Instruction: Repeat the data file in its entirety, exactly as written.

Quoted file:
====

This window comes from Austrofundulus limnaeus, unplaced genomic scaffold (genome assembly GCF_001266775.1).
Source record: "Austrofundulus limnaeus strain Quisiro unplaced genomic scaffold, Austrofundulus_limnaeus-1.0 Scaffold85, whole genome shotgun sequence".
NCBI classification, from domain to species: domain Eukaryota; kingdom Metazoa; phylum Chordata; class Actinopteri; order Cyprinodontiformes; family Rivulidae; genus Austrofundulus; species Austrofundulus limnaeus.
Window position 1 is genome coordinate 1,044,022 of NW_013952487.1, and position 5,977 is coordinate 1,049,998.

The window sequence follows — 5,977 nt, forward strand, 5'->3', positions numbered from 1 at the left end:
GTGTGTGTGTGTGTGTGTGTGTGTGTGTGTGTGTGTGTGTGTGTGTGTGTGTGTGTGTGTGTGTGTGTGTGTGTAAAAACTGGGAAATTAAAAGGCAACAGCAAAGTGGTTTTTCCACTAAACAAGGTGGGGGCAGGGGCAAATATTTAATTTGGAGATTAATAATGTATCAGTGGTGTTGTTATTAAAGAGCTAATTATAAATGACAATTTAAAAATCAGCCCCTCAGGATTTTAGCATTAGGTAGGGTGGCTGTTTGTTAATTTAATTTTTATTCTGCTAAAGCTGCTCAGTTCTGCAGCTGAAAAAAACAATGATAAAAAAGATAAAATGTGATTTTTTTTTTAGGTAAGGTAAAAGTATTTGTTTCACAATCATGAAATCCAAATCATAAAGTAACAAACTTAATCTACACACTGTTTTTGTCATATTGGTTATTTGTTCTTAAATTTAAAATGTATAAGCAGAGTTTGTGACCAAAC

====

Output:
This window comes from Austrofundulus limnaeus, unplaced genomic scaffold (genome assembly GCF_001266775.1).
Source record: "Austrofundulus limnaeus strain Quisiro unplaced genomic scaffold, Austrofundulus_limnaeus-1.0 Scaffold85, whole genome shotgun sequence".
NCBI classification, from domain to species: domain Eukaryota; kingdom Metazoa; phylum Chordata; class Actinopteri; order Cyprinodontiformes; family Rivulidae; genus Austrofundulus; species Austrofundulus limnaeus.
Window position 1 is genome coordinate 1,044,022 of NW_013952487.1, and position 5,977 is coordinate 1,049,998.

The window sequence follows — 5,977 nt, forward strand, 5'->3', positions numbered from 1 at the left end:
GTGTGTGTGTGTGTGTGTGTGTGTGTGTGTGTGTGTGTGTGTGTGTGTGTGTGTGTGTGTGTGTGTGTGTGTGTAAAAACTGGGAAATTAAAAGGCAACAGCAAAGTGGTTTTTCCACTAAACAAGGTGGGGGCAGGGGCAAATATTTAATTTGGAGATTAATAATGTATCAGTGGTGTTGTTATTAAAGAGCTAATTATAAATGACAATTTAAAAATCAGCCCCTCAGGATTTTAGCATTAGGTAGGGTGGCTGTTTGTTAATTTAATTTTTATTCTGCTAAAGCTGCTCAGTTCTGCAGCTGAAAAAAACAATGATAAAAAAGATAAAATGTGATTTTTTTTTTAGGTAAGGTAAAAGTATTTGTTTCACAATCATGAAATCCAAATCATAAAGTAACAAACTTAATCTACACACTGTTTTTGTCATATTGGTTATTTGTTCTTAAATTTAAAATGTATAAGCAGAGTTTGTGACCAAAC